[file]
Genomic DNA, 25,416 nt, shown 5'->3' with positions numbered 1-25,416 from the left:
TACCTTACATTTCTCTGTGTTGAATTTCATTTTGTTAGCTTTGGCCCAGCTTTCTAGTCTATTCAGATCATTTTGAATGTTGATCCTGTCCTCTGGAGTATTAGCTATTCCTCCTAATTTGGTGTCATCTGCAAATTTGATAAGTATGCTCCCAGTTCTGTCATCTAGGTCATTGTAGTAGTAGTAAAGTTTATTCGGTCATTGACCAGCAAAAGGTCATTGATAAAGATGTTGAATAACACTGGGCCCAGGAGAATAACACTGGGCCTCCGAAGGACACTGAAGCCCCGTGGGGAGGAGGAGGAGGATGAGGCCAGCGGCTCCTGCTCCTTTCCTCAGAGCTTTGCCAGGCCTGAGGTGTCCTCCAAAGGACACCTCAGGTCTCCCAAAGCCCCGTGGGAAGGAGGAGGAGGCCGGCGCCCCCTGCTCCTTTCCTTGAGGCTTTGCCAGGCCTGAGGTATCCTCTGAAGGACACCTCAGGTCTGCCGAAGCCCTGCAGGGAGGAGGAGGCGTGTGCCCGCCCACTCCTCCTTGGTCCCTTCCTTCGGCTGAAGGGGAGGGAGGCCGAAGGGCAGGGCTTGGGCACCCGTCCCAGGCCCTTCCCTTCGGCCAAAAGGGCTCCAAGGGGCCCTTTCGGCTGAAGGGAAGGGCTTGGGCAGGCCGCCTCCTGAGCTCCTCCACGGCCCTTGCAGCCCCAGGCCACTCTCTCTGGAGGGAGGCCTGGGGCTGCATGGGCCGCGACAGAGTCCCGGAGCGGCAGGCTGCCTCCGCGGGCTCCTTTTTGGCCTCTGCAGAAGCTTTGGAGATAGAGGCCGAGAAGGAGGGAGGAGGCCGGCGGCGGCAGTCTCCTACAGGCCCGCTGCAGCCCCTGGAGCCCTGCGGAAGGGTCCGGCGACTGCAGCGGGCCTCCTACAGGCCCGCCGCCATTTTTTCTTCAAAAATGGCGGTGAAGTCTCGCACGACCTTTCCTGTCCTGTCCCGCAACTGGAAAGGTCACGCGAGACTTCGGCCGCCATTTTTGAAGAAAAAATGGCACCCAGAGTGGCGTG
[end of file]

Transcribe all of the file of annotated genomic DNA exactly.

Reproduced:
Genomic DNA, 25,416 nt, shown 5'->3' with positions numbered 1-25,416 from the left:
TACCTTACATTTCTCTGTGTTGAATTTCATTTTGTTAGCTTTGGCCCAGCTTTCTAGTCTATTCAGATCATTTTGAATGTTGATCCTGTCCTCTGGAGTATTAGCTATTCCTCCTAATTTGGTGTCATCTGCAAATTTGATAAGTATGCTCCCAGTTCTGTCATCTAGGTCATTGTAGTAGTAGTAAAGTTTATTCGGTCATTGACCAGCAAAAGGTCATTGATAAAGATGTTGAATAACACTGGGCCCAGGAGAATAACACTGGGCCTCCGAAGGACACTGAAGCCCCGTGGGGAGGAGGAGGAGGATGAGGCCAGCGGCTCCTGCTCCTTTCCTCAGAGCTTTGCCAGGCCTGAGGTGTCCTCCAAAGGACACCTCAGGTCTCCCAAAGCCCCGTGGGAAGGAGGAGGAGGCCGGCGCCCCCTGCTCCTTTCCTTGAGGCTTTGCCAGGCCTGAGGTATCCTCTGAAGGACACCTCAGGTCTGCCGAAGCCCTGCAGGGAGGAGGAGGCGTGTGCCCGCCCACTCCTCCTTGGTCCCTTCCTTCGGCTGAAGGGGAGGGAGGCCGAAGGGCAGGGCTTGGGCACCCGTCCCAGGCCCTTCCCTTCGGCCAAAAGGGCTCCAAGGGGCCCTTTCGGCTGAAGGGAAGGGCTTGGGCAGGCCGCCTCCTGAGCTCCTCCACGGCCCTTGCAGCCCCAGGCCACTCTCTCTGGAGGGAGGCCTGGGGCTGCATGGGCCGCGACAGAGTCCCGGAGCGGCAGGCTGCCTCCGCGGGCTCCTTTTTGGCCTCTGCAGAAGCTTTGGAGATAGAGGCCGAGAAGGAGGGAGGAGGCCGGCGGCGGCAGTCTCCTACAGGCCCGCTGCAGCCCCTGGAGCCCTGCGGAAGGGTCCGGCGACTGCAGCGGGCCTCCTACAGGCCCGCCGCCATTTTTTCTTCAAAAATGGCGGTGAAGTCTCGCACGACCTTTCCTGTCCTGTCCCGCAACTGGAAAGGTCACGCGAGACTTCGGCCGCCATTTTTGAAGAAAAAATGGCACCCAGAGTGGCGTG